Marketing and Communications Co-Ordinator, Becki Lilley joined Canon UK on a student placement eight months ago and immediately made a big impression on her team for her creativity, great ideas and enthusiasm. Growing up as the child of Deaf parents, Becki loves the power, grace, beauty and expression of her own visual first language, BSL. But she also is keenly aware of how easy it is to take communication for granted and is thrilled to see sign language beginning to be adopted more generally and that Deaf people and users of BSL are being represented in popular culture.
Growing up with Deaf parents has given me access to a beautiful culture and a visual form of communication that is expressive and bold. My parents were both born profoundly Deaf and grew up during a time when sign language wasn’t permitted to be used in Deaf schools. Instead, Deaf children were forced to learn to speak and lip read, with the belief that this would help them to fit into the ‘hearing world’. In reality, this was an act of oppression. Although teachers restricted it, my mum always tells me that she and her friends would still use sign language to communicate while they were in their dorm rooms, as it was their opportunity to be themselves and feel understood.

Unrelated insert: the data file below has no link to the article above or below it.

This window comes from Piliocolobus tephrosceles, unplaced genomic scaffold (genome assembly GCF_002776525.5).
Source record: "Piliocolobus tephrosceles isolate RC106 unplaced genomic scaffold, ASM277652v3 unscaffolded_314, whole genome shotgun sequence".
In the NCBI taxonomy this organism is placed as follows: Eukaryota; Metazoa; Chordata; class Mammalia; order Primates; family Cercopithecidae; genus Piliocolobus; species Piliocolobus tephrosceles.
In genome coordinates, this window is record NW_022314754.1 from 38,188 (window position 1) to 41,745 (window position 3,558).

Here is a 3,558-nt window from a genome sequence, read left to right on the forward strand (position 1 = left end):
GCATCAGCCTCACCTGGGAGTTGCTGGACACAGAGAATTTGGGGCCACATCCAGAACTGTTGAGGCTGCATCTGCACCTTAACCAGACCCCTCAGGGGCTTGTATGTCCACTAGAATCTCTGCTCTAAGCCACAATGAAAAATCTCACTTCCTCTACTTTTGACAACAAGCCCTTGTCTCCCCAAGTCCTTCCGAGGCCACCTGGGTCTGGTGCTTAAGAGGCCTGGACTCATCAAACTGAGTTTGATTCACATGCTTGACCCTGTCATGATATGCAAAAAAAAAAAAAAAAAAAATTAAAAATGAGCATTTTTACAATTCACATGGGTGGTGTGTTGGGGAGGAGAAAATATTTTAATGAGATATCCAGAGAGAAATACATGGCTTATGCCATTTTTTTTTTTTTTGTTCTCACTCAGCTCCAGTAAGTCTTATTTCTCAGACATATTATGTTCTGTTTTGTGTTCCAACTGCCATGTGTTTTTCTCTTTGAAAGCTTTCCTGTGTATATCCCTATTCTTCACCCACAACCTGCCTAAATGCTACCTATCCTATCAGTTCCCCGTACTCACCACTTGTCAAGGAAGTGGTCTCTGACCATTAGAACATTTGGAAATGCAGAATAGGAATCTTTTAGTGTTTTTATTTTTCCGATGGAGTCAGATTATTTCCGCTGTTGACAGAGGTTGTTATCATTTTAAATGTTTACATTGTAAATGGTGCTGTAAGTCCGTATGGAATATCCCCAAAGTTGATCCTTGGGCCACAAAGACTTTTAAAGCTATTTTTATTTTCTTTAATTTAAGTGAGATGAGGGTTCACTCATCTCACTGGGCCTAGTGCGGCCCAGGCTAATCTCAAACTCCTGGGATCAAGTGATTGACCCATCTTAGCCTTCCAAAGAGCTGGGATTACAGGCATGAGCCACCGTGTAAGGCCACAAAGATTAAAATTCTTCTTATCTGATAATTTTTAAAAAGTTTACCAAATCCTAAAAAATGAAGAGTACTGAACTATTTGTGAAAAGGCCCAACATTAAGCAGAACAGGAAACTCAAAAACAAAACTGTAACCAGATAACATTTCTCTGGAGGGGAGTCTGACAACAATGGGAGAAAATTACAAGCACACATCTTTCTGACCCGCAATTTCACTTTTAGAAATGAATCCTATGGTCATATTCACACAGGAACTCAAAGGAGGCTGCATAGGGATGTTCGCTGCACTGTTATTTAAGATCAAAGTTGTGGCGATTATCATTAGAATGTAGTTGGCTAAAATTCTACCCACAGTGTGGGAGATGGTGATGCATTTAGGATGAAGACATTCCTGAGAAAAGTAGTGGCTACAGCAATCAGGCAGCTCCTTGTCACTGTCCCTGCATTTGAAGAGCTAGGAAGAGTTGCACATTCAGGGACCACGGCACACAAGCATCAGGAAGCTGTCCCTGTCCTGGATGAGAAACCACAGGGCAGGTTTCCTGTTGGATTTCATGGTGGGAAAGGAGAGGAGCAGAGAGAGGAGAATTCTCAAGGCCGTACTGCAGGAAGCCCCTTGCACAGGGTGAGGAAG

There are 11 million people in the UK who are Deaf or hard of hearing, but just 151,000 British Sign Language users. BSL is my first language, and it’s granted me access to a whole other world, the ‘Deaf world’. As CODAs (Children of Deaf Adults), my sister and I have grown up communicating with our parents and their friends, using sign language. We’ve witnessed the daily struggles that they and all Deaf people face in a society that is full of barriers.